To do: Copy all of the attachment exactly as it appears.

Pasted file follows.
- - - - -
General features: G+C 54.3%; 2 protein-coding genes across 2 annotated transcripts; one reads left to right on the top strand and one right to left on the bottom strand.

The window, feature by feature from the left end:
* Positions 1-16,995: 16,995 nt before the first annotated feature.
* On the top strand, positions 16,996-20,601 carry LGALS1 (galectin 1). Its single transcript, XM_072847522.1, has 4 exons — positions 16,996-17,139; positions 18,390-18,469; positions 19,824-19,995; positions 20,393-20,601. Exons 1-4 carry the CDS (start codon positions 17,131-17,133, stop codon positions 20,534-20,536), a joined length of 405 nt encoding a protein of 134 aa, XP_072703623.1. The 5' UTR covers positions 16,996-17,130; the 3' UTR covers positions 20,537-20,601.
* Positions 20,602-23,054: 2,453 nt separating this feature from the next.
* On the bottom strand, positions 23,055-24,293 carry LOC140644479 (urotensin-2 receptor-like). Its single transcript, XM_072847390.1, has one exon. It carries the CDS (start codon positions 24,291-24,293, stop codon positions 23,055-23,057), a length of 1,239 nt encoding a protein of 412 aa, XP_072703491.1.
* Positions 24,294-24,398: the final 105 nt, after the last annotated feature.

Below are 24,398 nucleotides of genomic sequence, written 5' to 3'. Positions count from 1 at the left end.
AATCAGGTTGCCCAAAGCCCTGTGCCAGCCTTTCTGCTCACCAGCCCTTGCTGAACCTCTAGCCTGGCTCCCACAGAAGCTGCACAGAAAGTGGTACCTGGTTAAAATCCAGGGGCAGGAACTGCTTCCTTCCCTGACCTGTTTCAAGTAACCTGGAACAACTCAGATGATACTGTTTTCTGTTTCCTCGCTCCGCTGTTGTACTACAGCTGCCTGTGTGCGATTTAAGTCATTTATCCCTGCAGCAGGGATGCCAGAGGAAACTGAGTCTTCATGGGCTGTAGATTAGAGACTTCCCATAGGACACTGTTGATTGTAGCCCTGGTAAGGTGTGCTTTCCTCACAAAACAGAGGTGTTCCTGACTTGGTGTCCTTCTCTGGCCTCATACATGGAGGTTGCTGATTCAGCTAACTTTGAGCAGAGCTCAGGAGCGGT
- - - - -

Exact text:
General features: G+C 54.3%; 2 protein-coding genes across 2 annotated transcripts; one reads left to right on the top strand and one right to left on the bottom strand.

The window, feature by feature from the left end:
* Positions 1-16,995: 16,995 nt before the first annotated feature.
* On the top strand, positions 16,996-20,601 carry LGALS1 (galectin 1). Its single transcript, XM_072847522.1, has 4 exons — positions 16,996-17,139; positions 18,390-18,469; positions 19,824-19,995; positions 20,393-20,601. Exons 1-4 carry the CDS (start codon positions 17,131-17,133, stop codon positions 20,534-20,536), a joined length of 405 nt encoding a protein of 134 aa, XP_072703623.1. The 5' UTR covers positions 16,996-17,130; the 3' UTR covers positions 20,537-20,601.
* Positions 20,602-23,054: 2,453 nt separating this feature from the next.
* On the bottom strand, positions 23,055-24,293 carry LOC140644479 (urotensin-2 receptor-like). Its single transcript, XM_072847390.1, has one exon. It carries the CDS (start codon positions 24,291-24,293, stop codon positions 23,055-23,057), a length of 1,239 nt encoding a protein of 412 aa, XP_072703491.1.
* Positions 24,294-24,398: the final 105 nt, after the last annotated feature.

Below are 24,398 nucleotides of genomic sequence, written 5' to 3'. Positions count from 1 at the left end.
AATCAGGTTGCCCAAAGCCCTGTGCCAGCCTTTCTGCTCACCAGCCCTTGCTGAACCTCTAGCCTGGCTCCCACAGAAGCTGCACAGAAAGTGGTACCTGGTTAAAATCCAGGGGCAGGAACTGCTTCCTTCCCTGACCTGTTTCAAGTAACCTGGAACAACTCAGATGATACTGTTTTCTGTTTCCTCGCTCCGCTGTTGTACTACAGCTGCCTGTGTGCGATTTAAGTCATTTATCCCTGCAGCAGGGATGCCAGAGGAAACTGAGTCTTCATGGGCTGTAGATTAGAGACTTCCCATAGGACACTGTTGATTGTAGCCCTGGTAAGGTGTGCTTTCCTCACAAAACAGAGGTGTTCCTGACTTGGTGTCCTTCTCTGGCCTCATACATGGAGGTTGCTGATTCAGCTAACTTTGAGCAGAGCTCAGGAGCGGT